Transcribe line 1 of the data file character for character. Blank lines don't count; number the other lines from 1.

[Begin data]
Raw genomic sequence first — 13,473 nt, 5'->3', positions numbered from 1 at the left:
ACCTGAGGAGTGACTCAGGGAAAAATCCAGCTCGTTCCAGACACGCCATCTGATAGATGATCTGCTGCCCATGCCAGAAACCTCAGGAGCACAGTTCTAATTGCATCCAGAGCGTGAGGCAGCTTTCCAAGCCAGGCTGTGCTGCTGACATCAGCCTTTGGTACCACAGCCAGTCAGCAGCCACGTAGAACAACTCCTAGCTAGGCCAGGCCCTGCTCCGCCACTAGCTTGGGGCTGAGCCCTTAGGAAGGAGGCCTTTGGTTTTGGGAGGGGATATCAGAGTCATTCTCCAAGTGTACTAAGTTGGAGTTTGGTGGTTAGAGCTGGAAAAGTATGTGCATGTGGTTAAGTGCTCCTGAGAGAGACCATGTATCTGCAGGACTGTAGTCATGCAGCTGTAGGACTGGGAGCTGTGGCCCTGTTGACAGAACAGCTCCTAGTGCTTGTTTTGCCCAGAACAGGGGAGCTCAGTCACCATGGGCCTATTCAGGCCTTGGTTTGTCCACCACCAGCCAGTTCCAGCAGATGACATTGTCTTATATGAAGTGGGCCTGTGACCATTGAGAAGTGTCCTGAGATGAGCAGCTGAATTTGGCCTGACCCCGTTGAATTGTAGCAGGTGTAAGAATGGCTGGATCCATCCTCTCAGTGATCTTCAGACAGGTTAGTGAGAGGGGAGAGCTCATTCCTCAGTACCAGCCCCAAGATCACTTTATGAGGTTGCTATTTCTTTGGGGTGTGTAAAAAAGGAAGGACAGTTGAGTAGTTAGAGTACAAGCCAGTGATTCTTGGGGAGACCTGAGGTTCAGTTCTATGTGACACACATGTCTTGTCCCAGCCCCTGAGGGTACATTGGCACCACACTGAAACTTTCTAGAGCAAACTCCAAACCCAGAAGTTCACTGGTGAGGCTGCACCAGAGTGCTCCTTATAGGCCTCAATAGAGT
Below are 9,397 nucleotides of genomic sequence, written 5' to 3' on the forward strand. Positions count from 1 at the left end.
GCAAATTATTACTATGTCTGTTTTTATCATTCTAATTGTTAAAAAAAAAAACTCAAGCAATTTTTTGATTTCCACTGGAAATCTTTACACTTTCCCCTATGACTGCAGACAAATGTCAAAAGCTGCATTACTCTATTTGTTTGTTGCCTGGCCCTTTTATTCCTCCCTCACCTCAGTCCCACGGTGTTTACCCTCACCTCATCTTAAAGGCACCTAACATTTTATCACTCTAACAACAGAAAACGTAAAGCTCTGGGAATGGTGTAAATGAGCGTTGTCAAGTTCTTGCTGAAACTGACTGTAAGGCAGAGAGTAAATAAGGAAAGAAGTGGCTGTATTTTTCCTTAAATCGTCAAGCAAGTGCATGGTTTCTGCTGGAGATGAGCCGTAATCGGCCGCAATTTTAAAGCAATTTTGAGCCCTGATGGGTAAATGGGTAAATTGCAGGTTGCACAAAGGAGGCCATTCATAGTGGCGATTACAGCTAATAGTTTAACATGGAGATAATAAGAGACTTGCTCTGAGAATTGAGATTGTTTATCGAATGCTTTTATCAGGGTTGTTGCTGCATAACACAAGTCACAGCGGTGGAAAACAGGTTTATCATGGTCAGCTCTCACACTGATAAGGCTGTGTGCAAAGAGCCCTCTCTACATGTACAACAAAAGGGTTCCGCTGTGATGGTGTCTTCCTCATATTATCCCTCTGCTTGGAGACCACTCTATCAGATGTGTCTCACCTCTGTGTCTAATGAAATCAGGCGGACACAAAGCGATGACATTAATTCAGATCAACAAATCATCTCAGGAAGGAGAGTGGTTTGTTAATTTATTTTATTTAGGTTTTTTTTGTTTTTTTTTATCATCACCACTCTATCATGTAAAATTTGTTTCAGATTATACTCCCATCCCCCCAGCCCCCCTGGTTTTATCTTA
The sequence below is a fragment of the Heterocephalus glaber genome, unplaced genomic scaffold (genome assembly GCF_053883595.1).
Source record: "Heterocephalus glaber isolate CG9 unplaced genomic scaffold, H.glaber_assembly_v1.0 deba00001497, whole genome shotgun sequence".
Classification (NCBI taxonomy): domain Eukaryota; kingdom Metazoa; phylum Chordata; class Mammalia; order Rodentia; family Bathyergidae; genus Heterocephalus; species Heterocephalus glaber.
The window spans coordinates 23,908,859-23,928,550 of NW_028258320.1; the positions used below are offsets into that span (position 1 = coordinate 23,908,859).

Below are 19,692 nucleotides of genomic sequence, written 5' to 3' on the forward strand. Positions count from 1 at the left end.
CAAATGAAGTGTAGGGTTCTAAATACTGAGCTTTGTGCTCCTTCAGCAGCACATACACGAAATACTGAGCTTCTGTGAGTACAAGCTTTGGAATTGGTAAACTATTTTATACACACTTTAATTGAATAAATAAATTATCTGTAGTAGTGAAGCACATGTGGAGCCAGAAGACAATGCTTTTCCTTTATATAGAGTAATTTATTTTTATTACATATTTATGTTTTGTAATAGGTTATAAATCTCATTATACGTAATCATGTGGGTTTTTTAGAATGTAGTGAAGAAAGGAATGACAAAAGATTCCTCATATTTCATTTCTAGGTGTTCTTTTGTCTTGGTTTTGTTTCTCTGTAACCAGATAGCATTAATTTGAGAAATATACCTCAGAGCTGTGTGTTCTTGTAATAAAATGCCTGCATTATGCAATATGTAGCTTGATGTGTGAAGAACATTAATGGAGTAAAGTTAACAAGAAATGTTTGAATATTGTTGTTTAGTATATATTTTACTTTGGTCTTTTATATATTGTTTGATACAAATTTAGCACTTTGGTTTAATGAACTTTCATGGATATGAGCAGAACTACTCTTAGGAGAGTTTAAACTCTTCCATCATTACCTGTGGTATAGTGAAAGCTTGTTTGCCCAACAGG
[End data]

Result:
Raw genomic sequence first — 13,473 nt, 5'->3', positions numbered from 1 at the left: